Louisville man could face third trial in 2003 murder case
A Louisville man has already been convicted twice for a murder that happened in 2003. Now he may be tried a third time for the same crime.
LOUISVILLE, Ky. (WDRB) -- You could call it a case of déjà vu.
Adam Barker has already been convicted twice in a 2003 murder.
He was acquitted of murder and then re-convicted for second degree manslaughter for the shooting death of Zachary Scarpellini.
A recent appeal by the Kentucky Supreme Court could bring the case back to the courtroom for a third time.
The murder was October 12th, 2003.
"It's a common enough occurrence to hear a kid shouting late at night coming in and out of Bardstown Road. It never occurred that it was a gunshot. Not in this neighborhood," a neighbor said the day after the murder.
It was an unexpected murder in the Highlands.
Twenty-year-old Zachary Scarpellini was shot and killed outside his apartment on Cherokee Road.
It wouldn't be until a year later, after another murder that police would connect Adam Barker to the death of Scarpellini.
"Leads developed early on from this case after the homicide of Barellez which led us to firearms which were recovered and were traced back to Barker through ATF and the ballistics matched the Scarpellini homicide," said Maj. Barry Wilkerson, who was commander of LMPD's Homicide Unit at the time.
Barker was found guilty of fatally stabbing 22-year-old Carlos Berrelez outside a Louisville bar in October 2004.
He was later charged with the previous shooting of Scarpellini.
Then in October 2009, a Jefferson Circuit Court jury found that Barker was acting in self-defense when he fatally shot Scarpellini.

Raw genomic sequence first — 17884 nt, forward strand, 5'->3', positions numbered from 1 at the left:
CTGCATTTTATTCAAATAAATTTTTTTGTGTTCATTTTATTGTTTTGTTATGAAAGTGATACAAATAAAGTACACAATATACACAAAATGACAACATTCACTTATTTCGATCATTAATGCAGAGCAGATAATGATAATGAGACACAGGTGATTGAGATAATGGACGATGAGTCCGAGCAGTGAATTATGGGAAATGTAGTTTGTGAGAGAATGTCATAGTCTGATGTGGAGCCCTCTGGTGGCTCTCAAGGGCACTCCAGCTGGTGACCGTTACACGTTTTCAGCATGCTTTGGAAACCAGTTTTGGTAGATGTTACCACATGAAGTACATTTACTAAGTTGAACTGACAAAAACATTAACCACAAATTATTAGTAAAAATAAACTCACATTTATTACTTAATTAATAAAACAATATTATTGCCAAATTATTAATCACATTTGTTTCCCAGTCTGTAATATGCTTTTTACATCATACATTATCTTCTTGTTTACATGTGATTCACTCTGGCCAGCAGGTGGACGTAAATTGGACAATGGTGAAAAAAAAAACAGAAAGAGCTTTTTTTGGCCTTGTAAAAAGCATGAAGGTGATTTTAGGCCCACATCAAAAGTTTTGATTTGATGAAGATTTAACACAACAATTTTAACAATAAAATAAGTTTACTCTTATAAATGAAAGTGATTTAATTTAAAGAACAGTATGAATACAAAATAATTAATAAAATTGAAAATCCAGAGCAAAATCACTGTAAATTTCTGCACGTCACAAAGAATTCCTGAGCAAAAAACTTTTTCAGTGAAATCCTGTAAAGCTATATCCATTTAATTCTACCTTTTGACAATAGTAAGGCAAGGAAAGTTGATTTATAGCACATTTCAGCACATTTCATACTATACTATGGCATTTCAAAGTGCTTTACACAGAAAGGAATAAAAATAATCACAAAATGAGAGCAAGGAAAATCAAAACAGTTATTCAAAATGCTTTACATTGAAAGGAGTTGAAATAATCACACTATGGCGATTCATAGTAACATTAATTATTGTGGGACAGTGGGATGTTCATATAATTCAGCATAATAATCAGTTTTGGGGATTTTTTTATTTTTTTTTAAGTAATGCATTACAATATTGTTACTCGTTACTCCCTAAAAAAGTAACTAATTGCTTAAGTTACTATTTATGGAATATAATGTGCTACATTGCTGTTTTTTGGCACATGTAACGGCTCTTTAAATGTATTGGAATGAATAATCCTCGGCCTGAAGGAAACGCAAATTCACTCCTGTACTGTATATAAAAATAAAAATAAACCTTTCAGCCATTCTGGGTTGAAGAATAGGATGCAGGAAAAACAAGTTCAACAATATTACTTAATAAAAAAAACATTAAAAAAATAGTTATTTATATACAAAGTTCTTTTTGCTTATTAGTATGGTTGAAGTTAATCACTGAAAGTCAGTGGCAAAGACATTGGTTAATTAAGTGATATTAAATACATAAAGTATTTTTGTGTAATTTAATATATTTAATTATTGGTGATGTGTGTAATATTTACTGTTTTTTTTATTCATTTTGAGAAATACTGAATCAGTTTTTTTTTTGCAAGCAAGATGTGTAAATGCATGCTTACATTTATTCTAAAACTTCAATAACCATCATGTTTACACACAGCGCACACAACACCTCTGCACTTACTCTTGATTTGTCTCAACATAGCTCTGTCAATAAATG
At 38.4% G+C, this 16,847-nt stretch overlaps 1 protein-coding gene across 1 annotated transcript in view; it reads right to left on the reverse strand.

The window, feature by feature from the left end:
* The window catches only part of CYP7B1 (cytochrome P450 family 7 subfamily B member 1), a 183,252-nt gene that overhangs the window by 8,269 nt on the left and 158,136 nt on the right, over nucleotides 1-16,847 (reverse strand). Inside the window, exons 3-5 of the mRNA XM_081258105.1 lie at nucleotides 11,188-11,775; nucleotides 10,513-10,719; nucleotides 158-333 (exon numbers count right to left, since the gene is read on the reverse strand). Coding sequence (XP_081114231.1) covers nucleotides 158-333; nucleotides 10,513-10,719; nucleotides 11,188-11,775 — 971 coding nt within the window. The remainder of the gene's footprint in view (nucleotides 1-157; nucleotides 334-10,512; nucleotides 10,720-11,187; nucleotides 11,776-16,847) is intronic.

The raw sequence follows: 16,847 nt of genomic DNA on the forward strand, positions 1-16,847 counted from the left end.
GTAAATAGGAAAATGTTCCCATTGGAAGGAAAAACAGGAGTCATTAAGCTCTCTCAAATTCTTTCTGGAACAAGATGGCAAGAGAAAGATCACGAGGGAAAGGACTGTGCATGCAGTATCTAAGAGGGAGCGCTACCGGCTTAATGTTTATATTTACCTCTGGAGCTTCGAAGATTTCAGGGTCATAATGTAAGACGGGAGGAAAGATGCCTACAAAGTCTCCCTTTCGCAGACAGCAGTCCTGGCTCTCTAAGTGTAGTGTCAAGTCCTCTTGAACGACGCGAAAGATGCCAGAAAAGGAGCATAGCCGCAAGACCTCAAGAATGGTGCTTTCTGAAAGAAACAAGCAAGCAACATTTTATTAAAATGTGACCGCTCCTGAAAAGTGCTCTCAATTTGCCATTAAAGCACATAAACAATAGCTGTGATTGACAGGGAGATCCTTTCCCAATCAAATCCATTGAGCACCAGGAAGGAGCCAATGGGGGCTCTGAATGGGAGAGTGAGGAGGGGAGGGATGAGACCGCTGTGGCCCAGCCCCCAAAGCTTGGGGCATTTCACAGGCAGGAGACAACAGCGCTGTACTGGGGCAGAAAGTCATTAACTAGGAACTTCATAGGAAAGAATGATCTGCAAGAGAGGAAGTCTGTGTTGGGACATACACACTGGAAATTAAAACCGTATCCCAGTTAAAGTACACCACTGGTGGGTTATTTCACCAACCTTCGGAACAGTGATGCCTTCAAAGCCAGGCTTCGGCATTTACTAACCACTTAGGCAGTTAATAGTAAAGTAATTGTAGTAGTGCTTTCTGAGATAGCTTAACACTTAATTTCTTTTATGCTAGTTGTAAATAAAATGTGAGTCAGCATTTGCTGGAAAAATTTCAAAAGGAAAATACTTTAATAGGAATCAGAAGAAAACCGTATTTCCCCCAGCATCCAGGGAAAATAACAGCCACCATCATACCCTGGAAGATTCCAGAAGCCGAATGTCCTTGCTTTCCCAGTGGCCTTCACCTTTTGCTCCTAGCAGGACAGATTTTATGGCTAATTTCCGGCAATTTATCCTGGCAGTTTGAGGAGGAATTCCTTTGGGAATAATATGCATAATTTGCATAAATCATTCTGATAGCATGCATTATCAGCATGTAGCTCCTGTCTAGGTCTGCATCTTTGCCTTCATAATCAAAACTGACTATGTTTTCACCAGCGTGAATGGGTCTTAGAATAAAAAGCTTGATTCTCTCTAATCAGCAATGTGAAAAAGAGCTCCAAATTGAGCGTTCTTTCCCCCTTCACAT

Barker was acquitted of murder but convicted of second-degree manslaughter.
The high court maintained a tampering conviction, but sent the manslaughter case back to Jefferson Circuit Court in 2011.
Now, another reversal, just filed last week.
'The Kentucky Supreme Court reversed Adam Barker's manslaughter conviction for the shooting of Zachary Scarpellini. What they found in their opinion was one of the jury instructions was improper due to the facts of the case," said Frank Dahl, prosecutor.
Dahl says he was surprised when he heard about the Supreme Court's opinion.
"I thought the evidence did support the instruction but I respect obviously the Supreme Court's opinion and will follow their instructions if we try it a third time," said Dahl.
He says Scarpellini's family is upset over the high court's decision.
"I think they were finally getting to a point where they were starting to move on somewhat but I think this is going to reopen old wounds," Dahl told WDRB.
Barker is serving a 40 year sentence for the murder of Berellez.
He’s being held at the Eastern Kentucky Correctional Facility.
The prosecutor says he has to meet with the defense attorneys and detectives on the case to see how they'll proceed.
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